As the 29 July 2015 release date for Windows 10 approaches Microsoft has been releasing security updates in fairly rapid succession. These appear to be bug fixes as well as patches for security issues. Think of it as a kind of fix everything at once update. Unfortunately, there has been some device drivers updated as well, most notably NVidia graphics drivers. These appear to adversely impact people who are using SLI (multiple graphics cards) and multiple monitor configurations. In essence this is the serious gamer community that use Windows as a platform because, lets face it, Mac OS X has never been a great gaming platform and developer support for game development in Linux is primitive at best. In other words, Windows is the only significant platform for serious, cutting edge PC gaming.
Upgrading to Windows 10 may make a lot of sense for the gamer. It supports Direct X 12, which will not be released for any previous of Windows. So, even though there aren’t a lot of games out there that use Direct X 12, there certainly will be and their releases dates could come fast and furious with Christmas only five months away. What else would you get the gamer on your shopping list but a the latest and greatest game?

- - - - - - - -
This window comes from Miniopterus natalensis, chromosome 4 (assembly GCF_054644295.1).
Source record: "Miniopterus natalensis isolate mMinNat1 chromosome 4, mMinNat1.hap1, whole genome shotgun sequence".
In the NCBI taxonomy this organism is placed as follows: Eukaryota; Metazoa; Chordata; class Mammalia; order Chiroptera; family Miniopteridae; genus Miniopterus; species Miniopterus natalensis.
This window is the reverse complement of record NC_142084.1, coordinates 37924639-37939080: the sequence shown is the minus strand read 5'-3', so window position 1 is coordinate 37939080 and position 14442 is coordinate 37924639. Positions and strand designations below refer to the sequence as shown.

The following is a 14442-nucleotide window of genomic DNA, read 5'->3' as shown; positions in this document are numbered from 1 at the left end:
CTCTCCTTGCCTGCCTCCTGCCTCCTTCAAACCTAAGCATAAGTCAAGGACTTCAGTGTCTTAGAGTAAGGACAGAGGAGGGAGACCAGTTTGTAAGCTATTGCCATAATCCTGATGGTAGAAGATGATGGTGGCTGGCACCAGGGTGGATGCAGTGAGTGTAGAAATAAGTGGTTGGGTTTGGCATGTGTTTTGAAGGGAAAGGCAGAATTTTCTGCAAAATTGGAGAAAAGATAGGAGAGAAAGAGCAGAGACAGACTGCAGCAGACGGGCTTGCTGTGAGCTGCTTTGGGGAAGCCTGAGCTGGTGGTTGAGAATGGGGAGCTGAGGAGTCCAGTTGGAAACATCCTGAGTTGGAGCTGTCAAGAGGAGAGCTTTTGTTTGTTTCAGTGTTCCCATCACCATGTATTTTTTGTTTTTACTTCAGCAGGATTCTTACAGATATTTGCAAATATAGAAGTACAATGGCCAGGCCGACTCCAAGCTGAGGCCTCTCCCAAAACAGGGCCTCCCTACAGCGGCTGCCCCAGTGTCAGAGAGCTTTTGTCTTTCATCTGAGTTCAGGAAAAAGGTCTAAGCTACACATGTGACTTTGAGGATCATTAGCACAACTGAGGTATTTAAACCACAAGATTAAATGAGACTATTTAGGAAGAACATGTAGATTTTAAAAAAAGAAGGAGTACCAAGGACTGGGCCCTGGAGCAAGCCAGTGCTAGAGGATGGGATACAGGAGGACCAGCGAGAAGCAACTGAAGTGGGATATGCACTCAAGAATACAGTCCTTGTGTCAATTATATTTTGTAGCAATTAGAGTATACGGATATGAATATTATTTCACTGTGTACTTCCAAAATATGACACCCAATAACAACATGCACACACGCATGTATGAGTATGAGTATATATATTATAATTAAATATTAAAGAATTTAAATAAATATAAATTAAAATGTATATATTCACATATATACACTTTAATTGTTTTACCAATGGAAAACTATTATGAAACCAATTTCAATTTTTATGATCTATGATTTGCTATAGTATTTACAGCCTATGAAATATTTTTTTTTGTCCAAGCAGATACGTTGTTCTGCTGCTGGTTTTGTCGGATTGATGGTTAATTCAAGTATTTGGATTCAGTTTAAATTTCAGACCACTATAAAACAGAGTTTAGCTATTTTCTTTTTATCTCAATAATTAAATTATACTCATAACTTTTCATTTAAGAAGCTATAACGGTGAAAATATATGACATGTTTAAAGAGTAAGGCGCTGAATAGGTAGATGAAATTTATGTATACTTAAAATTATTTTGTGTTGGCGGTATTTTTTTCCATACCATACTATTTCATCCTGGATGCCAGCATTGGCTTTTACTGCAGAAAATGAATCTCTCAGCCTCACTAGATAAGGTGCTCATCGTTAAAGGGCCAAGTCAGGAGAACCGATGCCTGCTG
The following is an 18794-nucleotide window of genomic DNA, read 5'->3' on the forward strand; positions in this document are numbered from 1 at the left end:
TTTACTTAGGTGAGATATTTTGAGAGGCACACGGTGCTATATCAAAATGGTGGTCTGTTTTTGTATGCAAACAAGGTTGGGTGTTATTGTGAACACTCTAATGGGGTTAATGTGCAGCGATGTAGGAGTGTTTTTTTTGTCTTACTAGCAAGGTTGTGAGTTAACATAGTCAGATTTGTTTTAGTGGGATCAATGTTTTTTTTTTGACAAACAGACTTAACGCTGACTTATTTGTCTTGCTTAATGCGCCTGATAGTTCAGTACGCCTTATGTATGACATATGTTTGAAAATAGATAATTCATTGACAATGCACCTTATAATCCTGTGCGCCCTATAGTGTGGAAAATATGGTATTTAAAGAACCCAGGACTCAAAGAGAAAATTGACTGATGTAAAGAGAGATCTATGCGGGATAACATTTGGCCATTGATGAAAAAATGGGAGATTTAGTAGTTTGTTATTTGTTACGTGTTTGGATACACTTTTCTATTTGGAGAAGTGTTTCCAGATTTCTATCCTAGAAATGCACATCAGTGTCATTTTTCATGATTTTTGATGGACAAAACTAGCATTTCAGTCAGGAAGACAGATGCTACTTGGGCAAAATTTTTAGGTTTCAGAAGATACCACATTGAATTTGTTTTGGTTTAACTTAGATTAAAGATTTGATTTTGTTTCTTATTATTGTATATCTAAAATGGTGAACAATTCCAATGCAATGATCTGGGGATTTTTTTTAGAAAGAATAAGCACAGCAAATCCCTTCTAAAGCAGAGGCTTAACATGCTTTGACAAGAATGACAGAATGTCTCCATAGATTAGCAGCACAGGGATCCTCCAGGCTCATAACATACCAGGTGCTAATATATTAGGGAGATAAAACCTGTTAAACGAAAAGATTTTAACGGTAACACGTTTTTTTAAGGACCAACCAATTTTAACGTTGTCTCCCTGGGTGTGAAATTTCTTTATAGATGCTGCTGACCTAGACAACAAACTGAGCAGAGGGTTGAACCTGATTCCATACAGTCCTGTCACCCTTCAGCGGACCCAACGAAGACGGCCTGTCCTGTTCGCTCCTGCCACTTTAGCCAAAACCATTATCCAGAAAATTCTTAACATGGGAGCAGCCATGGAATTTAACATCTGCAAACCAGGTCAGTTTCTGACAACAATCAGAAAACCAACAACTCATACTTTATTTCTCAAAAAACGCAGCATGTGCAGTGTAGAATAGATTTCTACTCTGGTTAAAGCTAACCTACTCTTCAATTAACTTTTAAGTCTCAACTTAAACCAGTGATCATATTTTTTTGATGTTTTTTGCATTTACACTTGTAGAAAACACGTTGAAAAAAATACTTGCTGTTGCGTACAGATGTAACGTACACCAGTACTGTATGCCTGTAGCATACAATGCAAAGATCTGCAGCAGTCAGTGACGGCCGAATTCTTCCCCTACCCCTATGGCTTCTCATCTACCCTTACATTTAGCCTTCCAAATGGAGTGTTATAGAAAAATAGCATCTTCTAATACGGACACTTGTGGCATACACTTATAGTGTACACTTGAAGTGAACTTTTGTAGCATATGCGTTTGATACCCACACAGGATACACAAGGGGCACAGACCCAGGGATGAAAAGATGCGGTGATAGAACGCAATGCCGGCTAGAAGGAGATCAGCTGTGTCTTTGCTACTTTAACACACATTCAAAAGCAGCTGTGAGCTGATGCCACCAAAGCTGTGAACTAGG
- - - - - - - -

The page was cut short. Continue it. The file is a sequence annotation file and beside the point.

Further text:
The problem with NVidia and Microsoft is that there appears to be two different version of drivers for the graphics cards. Now, normally you’d think the hardware manufacturer’s drivers would take precedence. But from past experience I have not always trusted the hardware manufacturer’s versions of any software to work out of the box. I’m not saying Microsoft has a great track record for releasing stable software but when it comes to drivers that work with Windows, usually the Microsoft version has been tested on a variety of systems. Gamers, however, want the fasted drivers for their machines and that is usually whatever the hardware maker has just posted. It may be barely better than a beta version of a driver.